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Animal models of ischemic stroke and their application in clinical research

Authors Fluri F, Schuhmann M, Kleinschnitz C

Received 18 March 2015

Accepted for publication 9 April 2015

Published 2 July 2015 Volume 2015:9 Pages 3445—3454

DOI https://doi.org/10.2147/DDDT.S56071

Checked for plagiarism Yes

Review by Single-blind

Peer reviewer comments 5

Editor who approved publication: Professor Shu-Feng Zhou


Felix Fluri, Michael K Schuhmann, Christoph Kleinschnitz

Department of Neurology, University Clinic Wuerzburg, Wuerzburg, Germany

Abstract: This review outlines the most frequently used rodent stroke models and discusses their strengths and shortcomings. Mimicking all aspects of human stroke in one animal model is not feasible because ischemic stroke in humans is a heterogeneous disorder with a complex pathophysiology. The transient or permanent middle cerebral artery occlusion (MCAo) model is one of the models that most closely simulate human ischemic stroke. Furthermore, this model is characterized by reliable and well-reproducible infarcts. Therefore, the MCAo model has been involved in the majority of studies that address pathophysiological processes or neuroprotective agents. Another model uses thromboembolic clots and thus is more convenient for investigating thrombolytic agents and pathophysiological processes after thrombolysis. However, for many reasons, preclinical stroke research has a low translational success rate. One factor might be the choice of stroke model. Whereas the therapeutic responsiveness of permanent focal stroke in humans declines significantly within 3 hours after stroke onset, the therapeutic window in animal models with prompt reperfusion is up to 12 hours, resulting in a much longer action time of the investigated agent. Another major problem of animal stroke models is that studies are mostly conducted in young animals without any comorbidity. These models differ from human stroke, which particularly affects elderly people who have various cerebrovascular risk factors. Choosing the most appropriate stroke model and optimizing the study design of preclinical trials might increase the translational potential of animal stroke models.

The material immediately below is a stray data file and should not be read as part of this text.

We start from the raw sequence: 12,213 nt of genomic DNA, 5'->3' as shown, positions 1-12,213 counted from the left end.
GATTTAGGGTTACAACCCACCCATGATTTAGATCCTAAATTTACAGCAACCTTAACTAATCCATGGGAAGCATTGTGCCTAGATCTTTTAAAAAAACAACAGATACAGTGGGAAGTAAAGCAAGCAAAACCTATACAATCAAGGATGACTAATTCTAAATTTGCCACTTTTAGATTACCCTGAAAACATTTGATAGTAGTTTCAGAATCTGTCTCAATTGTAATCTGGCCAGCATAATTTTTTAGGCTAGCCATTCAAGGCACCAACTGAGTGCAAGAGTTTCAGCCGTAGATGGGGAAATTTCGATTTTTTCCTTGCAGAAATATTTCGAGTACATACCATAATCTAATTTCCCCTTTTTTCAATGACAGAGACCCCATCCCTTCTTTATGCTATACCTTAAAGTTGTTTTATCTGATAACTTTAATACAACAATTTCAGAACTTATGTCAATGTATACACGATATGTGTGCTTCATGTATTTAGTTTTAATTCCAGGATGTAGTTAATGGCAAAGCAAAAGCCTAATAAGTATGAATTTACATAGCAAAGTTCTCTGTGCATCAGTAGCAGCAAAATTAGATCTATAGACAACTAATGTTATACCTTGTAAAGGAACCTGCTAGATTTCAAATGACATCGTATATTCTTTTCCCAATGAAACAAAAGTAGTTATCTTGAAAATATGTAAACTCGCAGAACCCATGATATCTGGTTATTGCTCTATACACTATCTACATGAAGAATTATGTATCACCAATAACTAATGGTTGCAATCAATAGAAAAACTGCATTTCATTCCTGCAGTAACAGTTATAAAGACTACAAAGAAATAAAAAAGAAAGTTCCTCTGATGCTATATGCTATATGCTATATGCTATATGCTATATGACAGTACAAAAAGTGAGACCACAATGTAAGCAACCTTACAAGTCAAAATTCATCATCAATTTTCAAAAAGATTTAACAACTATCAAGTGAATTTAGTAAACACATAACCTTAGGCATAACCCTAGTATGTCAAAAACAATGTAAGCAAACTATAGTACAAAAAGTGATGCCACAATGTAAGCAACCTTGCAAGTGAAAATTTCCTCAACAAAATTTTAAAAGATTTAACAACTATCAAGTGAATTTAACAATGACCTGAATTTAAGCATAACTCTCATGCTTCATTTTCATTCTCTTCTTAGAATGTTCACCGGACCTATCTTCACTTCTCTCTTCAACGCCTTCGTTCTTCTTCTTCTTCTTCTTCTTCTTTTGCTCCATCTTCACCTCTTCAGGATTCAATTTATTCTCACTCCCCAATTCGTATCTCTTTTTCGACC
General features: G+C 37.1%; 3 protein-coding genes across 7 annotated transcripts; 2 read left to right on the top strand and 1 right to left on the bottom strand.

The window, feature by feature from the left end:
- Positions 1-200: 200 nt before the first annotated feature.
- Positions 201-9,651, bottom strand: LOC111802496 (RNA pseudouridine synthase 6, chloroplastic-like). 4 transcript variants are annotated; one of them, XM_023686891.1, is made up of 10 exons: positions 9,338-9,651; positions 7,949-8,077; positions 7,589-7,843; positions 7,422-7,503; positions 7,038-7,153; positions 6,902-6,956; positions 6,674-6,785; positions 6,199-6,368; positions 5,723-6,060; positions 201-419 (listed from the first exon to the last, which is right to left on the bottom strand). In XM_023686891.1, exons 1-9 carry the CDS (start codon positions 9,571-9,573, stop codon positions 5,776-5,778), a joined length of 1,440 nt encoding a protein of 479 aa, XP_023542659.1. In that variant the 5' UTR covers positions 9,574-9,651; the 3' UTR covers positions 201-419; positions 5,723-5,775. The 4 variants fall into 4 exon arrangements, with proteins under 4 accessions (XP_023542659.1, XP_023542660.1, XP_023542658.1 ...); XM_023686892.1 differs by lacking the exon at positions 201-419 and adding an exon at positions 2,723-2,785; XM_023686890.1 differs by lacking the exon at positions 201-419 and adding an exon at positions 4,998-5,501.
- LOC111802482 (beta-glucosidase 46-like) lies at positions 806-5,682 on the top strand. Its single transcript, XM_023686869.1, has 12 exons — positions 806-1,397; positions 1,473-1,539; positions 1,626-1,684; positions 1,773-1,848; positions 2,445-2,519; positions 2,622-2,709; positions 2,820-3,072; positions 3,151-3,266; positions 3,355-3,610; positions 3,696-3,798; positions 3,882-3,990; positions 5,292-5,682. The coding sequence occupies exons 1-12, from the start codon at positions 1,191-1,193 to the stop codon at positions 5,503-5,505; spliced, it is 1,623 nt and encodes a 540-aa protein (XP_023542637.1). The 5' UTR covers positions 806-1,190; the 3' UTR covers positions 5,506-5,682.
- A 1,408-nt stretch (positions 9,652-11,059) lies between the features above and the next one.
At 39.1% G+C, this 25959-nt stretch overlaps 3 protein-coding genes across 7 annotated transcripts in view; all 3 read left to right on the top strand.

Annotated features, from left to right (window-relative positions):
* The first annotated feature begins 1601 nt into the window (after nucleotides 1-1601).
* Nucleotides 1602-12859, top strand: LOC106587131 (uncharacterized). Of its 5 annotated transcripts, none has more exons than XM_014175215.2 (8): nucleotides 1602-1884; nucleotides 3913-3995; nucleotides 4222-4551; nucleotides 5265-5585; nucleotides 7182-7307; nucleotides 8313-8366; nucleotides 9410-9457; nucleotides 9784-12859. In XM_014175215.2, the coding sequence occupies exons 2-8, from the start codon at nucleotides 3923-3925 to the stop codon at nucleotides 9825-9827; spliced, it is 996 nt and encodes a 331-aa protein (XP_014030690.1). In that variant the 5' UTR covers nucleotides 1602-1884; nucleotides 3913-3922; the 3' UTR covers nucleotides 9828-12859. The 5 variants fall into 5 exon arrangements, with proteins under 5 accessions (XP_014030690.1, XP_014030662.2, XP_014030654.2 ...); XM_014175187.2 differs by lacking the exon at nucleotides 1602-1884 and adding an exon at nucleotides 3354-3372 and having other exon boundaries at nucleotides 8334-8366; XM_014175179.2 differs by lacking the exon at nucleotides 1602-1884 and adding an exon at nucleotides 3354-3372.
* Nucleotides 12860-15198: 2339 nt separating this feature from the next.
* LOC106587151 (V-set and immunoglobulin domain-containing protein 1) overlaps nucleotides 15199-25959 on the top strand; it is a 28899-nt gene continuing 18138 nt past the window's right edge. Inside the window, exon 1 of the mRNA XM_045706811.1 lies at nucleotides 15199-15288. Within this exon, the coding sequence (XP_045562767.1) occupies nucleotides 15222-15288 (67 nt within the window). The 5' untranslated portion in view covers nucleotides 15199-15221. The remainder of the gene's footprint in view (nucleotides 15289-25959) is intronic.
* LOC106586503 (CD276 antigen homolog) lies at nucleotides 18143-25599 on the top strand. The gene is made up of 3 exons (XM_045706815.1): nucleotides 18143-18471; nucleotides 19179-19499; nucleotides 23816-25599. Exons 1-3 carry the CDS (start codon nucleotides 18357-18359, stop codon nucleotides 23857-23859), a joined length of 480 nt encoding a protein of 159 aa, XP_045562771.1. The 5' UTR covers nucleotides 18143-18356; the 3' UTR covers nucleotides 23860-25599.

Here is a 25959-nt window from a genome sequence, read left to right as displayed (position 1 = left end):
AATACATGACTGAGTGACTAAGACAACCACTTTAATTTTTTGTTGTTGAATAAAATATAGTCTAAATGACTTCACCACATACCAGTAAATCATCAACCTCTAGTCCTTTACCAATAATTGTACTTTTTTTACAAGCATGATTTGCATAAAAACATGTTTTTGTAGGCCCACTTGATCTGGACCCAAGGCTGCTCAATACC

Keywords: permanent and transient middle cerebral artery occlusion, photothrombosis, endothelin-1, microsphere/macrosphere, thromboembolic clot model, rat, mouse

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